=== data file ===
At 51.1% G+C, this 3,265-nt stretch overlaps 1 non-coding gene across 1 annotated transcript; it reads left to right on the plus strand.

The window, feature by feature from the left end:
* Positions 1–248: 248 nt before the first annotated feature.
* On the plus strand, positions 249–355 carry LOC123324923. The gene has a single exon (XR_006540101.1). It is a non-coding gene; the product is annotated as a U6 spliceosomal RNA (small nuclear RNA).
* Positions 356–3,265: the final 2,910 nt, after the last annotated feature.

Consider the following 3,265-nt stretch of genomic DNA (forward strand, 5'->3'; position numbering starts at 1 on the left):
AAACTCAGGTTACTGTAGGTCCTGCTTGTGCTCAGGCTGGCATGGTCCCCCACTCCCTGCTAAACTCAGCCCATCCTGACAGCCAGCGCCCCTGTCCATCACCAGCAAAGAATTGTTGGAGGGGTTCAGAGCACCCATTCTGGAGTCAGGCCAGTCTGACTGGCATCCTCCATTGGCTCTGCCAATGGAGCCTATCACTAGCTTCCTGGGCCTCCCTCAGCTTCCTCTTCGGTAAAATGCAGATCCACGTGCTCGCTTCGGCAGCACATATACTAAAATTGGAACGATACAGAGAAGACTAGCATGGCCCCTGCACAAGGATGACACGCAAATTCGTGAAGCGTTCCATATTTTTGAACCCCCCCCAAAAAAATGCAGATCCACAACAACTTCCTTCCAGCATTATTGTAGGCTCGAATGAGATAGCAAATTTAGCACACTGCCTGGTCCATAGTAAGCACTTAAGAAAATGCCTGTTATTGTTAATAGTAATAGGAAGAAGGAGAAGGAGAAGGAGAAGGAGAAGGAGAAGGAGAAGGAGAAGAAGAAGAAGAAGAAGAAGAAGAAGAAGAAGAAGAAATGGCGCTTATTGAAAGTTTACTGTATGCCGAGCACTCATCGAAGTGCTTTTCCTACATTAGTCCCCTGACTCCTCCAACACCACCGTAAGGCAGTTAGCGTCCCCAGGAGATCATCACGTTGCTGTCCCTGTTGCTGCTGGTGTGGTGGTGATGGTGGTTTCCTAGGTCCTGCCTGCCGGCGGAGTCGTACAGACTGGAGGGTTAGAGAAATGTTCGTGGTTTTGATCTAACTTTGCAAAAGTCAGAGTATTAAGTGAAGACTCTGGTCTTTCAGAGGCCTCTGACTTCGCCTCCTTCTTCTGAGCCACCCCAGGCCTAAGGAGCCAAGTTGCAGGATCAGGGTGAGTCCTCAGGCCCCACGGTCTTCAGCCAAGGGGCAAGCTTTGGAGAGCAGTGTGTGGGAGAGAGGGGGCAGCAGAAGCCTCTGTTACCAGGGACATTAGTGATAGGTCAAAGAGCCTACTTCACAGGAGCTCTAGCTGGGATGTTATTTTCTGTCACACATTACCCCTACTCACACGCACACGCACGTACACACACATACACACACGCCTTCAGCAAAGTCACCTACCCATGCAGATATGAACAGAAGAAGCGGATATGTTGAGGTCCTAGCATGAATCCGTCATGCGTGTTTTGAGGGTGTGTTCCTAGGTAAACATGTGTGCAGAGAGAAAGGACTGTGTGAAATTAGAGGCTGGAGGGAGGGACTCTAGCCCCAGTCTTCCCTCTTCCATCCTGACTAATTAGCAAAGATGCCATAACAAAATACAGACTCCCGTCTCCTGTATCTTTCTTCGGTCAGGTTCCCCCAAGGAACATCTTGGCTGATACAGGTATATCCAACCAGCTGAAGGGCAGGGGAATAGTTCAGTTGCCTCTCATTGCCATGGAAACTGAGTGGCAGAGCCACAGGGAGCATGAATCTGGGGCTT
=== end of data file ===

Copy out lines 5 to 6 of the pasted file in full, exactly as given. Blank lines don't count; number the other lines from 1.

* Positions 356–3,265: the final 2,910 nt, after the last annotated feature.

Consider the following 3,265-nt stretch of genomic DNA (forward strand, 5'->3'; position numbering starts at 1 on the left):